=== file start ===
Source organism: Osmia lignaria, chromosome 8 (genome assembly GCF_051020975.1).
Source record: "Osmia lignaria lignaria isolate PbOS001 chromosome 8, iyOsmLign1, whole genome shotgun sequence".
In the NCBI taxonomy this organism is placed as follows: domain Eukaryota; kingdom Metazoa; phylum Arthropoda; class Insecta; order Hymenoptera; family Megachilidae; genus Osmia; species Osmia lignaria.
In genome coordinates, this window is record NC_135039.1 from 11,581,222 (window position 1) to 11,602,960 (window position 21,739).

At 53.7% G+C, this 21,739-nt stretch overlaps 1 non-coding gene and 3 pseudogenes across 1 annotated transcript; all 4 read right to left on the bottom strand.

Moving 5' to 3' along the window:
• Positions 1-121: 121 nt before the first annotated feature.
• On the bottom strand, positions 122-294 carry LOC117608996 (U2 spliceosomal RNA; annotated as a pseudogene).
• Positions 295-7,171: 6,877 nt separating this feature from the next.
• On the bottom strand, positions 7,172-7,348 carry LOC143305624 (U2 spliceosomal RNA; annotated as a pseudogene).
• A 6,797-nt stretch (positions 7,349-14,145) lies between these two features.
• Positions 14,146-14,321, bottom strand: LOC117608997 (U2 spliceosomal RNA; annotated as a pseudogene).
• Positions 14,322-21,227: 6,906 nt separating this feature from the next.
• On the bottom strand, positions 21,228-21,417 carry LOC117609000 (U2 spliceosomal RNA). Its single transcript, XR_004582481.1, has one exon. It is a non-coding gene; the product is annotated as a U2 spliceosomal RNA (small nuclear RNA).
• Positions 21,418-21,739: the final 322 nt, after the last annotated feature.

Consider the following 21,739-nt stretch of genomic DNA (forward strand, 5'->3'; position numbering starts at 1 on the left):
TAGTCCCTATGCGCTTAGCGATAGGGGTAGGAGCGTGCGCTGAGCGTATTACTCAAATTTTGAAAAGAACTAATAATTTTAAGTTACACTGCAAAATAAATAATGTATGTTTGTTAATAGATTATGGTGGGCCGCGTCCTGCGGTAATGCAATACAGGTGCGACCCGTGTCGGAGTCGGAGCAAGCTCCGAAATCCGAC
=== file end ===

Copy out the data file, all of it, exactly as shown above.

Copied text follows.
Source organism: Osmia lignaria, chromosome 8 (genome assembly GCF_051020975.1).
Source record: "Osmia lignaria lignaria isolate PbOS001 chromosome 8, iyOsmLign1, whole genome shotgun sequence".
In the NCBI taxonomy this organism is placed as follows: domain Eukaryota; kingdom Metazoa; phylum Arthropoda; class Insecta; order Hymenoptera; family Megachilidae; genus Osmia; species Osmia lignaria.
In genome coordinates, this window is record NC_135039.1 from 11,581,222 (window position 1) to 11,602,960 (window position 21,739).

At 53.7% G+C, this 21,739-nt stretch overlaps 1 non-coding gene and 3 pseudogenes across 1 annotated transcript; all 4 read right to left on the bottom strand.

Moving 5' to 3' along the window:
• Positions 1-121: 121 nt before the first annotated feature.
• On the bottom strand, positions 122-294 carry LOC117608996 (U2 spliceosomal RNA; annotated as a pseudogene).
• Positions 295-7,171: 6,877 nt separating this feature from the next.
• On the bottom strand, positions 7,172-7,348 carry LOC143305624 (U2 spliceosomal RNA; annotated as a pseudogene).
• A 6,797-nt stretch (positions 7,349-14,145) lies between these two features.
• Positions 14,146-14,321, bottom strand: LOC117608997 (U2 spliceosomal RNA; annotated as a pseudogene).
• Positions 14,322-21,227: 6,906 nt separating this feature from the next.
• On the bottom strand, positions 21,228-21,417 carry LOC117609000 (U2 spliceosomal RNA). Its single transcript, XR_004582481.1, has one exon. It is a non-coding gene; the product is annotated as a U2 spliceosomal RNA (small nuclear RNA).
• Positions 21,418-21,739: the final 322 nt, after the last annotated feature.

Consider the following 21,739-nt stretch of genomic DNA (forward strand, 5'->3'; position numbering starts at 1 on the left):
TAGTCCCTATGCGCTTAGCGATAGGGGTAGGAGCGTGCGCTGAGCGTATTACTCAAATTTTGAAAAGAACTAATAATTTTAAGTTACACTGCAAAATAAATAATGTATGTTTGTTAATAGATTATGGTGGGCCGCGTCCTGCGGTAATGCAATACAGGTGCGACCCGTGTCGGAGTCGGAGCAAGCTCCGAAATCCGAC